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Promotional poster
Directed byMike Mills
Written byMike Mills
Produced by
CinematographyKasper Tuxen
Edited byOlivier Bugge Coutté
Music by
Distributed byFocus Features
Release dates
  • September 11, 2010 (2010-09-11) (TIFF)
  • June 3, 2011 (2011-06-03) (United States)
Running time
104 minutes[1]
CountryUnited States
Budget$3.2 million[2]
Box office$14.3 million[2]

Beginners is a 2010 American romantic comedy-drama film written and directed by Mike Mills. It tells the story of a man reflecting on the life and death of his father, while trying to forge a new romantic relationship with a woman dealing with father-issues of her own. The film is based on the coming out of Mills' own father at the age of 75, five years before his death.[3]

After its premiere at the 2010 Toronto International Film Festival, the Los Angeles Times heralded Beginners as a "heady, heartfelt film" with a cast who have "a strong sense of responsibility to their real-world counterparts".[4] Christopher Plummer received numerous accolades for his performance in the film, including the Academy Award for Best Supporting Actor.


(Throughout the film, scenes of Oliver Fields' memories of his deceased parents are intercut, as flashbacks, into the narrative of his developing relationship with Anna Wallace.)

In Los Angeles in 2003, a few months after the death of his father, Hal, from lung cancer, 38-year-old graphic designer Oliver often thinks about his relationship with Hal near the end of his life. Hal had come out to Oliver six months after Georgia, Hal's wife of 44 years and Oliver's mother, died of cancer, and explored life as an openly gay man from the age of 75 until he died four years later. He got active in the local gay community, found love with a much-younger man named Andy, and became closer to Oliver than he had been previously. Oliver helped Hal during his cancer treatments, and he noted the grace, good humor, and, sometimes, seeming-denial with which Hal faced his fate.

Hal and Georgia had known each other since high school, and eventually she asked him to marry her, saying she could "fix" his homosexuality. He saw a psychiatrist for a time and they were married until her death, but they always had a fairly cool relationship, and Oliver recalls his childhood with an unfulfilled, but loving, Georgia, while Hal, a museum director, was often absent, both physically and emotionally. Not wanting to end up like his parents, Oliver never settled for a passionless relationship, which has left him with only Hal's Jack Russell Terrier, Arthur, who does not like to be left alone, for company.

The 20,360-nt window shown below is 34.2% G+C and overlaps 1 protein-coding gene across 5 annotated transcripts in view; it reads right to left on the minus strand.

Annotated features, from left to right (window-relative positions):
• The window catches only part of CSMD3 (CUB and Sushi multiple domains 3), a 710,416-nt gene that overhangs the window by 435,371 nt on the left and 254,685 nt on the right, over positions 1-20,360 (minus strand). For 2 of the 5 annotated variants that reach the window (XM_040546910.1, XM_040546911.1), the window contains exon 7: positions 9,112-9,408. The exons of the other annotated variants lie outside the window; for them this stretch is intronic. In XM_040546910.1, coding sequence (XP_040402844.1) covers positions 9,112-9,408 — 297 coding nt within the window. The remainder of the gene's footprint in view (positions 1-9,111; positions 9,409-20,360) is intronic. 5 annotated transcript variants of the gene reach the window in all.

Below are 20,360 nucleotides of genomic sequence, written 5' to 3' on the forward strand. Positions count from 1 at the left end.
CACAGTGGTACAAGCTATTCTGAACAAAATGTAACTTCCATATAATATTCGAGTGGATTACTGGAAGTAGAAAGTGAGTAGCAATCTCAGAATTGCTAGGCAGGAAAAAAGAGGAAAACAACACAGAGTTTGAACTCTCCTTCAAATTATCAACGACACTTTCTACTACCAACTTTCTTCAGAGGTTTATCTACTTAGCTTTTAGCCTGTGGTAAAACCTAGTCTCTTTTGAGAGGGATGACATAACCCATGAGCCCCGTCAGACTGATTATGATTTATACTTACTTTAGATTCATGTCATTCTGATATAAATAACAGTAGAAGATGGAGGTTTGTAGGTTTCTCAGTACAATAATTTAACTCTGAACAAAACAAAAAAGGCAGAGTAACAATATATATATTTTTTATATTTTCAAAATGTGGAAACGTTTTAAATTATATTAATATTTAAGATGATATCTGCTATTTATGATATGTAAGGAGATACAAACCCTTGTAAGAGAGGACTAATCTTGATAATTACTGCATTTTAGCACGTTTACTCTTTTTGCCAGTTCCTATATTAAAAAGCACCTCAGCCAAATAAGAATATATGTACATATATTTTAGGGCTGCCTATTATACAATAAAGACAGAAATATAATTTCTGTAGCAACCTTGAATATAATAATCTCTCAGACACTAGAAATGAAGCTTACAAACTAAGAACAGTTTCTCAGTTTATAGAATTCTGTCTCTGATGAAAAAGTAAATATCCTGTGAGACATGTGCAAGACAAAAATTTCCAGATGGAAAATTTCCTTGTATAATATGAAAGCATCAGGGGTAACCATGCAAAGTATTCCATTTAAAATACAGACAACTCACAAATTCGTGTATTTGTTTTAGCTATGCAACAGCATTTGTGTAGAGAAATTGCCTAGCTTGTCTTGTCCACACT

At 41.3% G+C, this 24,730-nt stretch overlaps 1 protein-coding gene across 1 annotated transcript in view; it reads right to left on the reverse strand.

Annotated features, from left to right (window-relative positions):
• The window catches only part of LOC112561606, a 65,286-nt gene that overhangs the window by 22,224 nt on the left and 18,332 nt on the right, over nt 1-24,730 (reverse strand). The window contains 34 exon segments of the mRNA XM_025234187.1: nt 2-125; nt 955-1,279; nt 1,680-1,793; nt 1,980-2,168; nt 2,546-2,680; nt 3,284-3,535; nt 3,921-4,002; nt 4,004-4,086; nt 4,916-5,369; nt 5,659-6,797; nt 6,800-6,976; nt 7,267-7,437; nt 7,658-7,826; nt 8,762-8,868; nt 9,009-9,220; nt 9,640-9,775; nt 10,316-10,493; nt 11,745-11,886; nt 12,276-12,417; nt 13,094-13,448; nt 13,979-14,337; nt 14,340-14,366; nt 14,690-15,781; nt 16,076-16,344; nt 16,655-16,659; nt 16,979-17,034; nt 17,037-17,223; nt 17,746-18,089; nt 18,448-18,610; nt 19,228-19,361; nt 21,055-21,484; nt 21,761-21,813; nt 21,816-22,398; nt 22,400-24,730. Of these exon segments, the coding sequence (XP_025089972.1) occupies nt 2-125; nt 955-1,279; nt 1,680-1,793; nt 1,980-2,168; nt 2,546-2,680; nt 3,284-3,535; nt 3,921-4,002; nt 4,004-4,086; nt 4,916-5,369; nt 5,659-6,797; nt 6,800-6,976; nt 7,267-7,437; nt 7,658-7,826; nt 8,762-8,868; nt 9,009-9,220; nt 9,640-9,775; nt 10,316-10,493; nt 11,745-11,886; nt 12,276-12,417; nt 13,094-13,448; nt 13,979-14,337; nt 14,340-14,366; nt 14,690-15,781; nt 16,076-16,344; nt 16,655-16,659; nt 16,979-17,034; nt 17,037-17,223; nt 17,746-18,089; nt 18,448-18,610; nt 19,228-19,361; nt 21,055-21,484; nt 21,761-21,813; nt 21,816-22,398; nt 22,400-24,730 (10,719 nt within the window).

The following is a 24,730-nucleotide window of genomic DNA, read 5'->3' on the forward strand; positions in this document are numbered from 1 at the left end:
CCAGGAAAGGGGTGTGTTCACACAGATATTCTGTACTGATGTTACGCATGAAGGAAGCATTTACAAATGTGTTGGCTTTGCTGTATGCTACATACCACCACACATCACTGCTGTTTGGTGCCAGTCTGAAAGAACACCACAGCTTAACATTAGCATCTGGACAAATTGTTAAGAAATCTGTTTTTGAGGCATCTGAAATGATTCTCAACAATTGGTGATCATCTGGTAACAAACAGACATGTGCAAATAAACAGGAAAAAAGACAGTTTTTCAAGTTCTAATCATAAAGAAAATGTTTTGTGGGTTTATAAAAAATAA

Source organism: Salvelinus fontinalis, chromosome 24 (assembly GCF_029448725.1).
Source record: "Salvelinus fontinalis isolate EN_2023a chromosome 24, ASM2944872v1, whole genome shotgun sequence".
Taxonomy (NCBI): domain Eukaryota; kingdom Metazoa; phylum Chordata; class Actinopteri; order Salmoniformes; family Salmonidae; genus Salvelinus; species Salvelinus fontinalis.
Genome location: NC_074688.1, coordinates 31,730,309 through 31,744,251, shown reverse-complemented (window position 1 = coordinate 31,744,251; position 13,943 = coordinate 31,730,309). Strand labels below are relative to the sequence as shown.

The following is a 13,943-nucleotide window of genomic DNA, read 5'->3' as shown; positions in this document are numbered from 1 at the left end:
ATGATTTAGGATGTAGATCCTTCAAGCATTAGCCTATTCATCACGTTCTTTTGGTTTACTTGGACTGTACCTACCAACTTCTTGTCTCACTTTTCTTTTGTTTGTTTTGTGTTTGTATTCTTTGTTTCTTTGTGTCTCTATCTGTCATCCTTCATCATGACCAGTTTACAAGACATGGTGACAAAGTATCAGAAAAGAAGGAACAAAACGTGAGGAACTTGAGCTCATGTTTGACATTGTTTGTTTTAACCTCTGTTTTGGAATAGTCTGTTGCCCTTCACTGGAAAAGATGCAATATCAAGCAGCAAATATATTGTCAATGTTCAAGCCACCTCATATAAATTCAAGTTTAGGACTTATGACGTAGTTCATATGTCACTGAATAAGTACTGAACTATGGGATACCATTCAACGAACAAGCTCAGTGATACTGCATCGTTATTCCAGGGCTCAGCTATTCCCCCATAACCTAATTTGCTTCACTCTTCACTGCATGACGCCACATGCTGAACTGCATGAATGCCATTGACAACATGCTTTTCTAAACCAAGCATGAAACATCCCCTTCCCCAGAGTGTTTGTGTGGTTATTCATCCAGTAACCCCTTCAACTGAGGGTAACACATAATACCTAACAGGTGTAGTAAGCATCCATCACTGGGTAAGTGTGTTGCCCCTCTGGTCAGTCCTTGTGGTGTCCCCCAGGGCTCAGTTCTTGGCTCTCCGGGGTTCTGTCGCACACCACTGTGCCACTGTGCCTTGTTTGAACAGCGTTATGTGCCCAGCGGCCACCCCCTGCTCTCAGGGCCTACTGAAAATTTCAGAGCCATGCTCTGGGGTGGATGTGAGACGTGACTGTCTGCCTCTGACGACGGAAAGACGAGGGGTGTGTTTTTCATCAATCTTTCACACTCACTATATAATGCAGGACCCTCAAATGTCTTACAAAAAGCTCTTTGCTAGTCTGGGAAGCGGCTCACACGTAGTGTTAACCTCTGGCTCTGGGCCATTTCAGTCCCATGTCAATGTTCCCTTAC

Oliver's work friends get him to go to a costume party, where he meets Anna, a French actress. Although she communicates by writing messages because she has laryngitis and temporarily cannot speak, they instantly connect. They go back to Anna's hotel room, where Oliver tells her about his parents, and they kiss, but then Anna asks if they can just go to sleep, and Oliver agrees. The next day, Anna has to go to New York for an audition, but she says she wants to see Oliver when she gets back. Inspired by his father's attitude towards the end of his life, Oliver decides to pursue a romance with Anna.

When Anna returns, she and Oliver see a lot of each other and fall in love. Eventually, he asks her to move in with him, and she does, but Anna, who left home when she was 16 and has a strained relationship with her depressive father and, like Oliver, is the one who has ended all of her serious romantic relationships, never unpacks her suitcase, which bothers Oliver. Things become awkward between them, as neither knows how to build a life with someone else, and, after a short time, Oliver says living together does not feel right, and Anna decides to move back to New York City.

Before long, Oliver misses Anna, but she does not answer his calls, so he drops Arthur off with Andy and flies to New York to talk to her. He calls her again from outside her apartment and she answers, and it turns out she never left Los Angeles. When Oliver gets home, Anna comes over, and, though they do not know what will happen next, they both seem optimistic about their future together.


  • Ewan McGregor as Oliver Fields
    • Keegan Boos as Young Oliver
  • Christopher Plummer as Hal Fields, Oliver's father
  • Mélanie Laurent as Anna Wallace, a French actress with whom Oliver begins a relationship
  • Goran Višnjić as Andy, Hal's much-younger lover
  • Kai Lennox as Elliot, Oliver's friend and co-worker
  • Mary Page Keller as Georgia Fields, Oliver's mother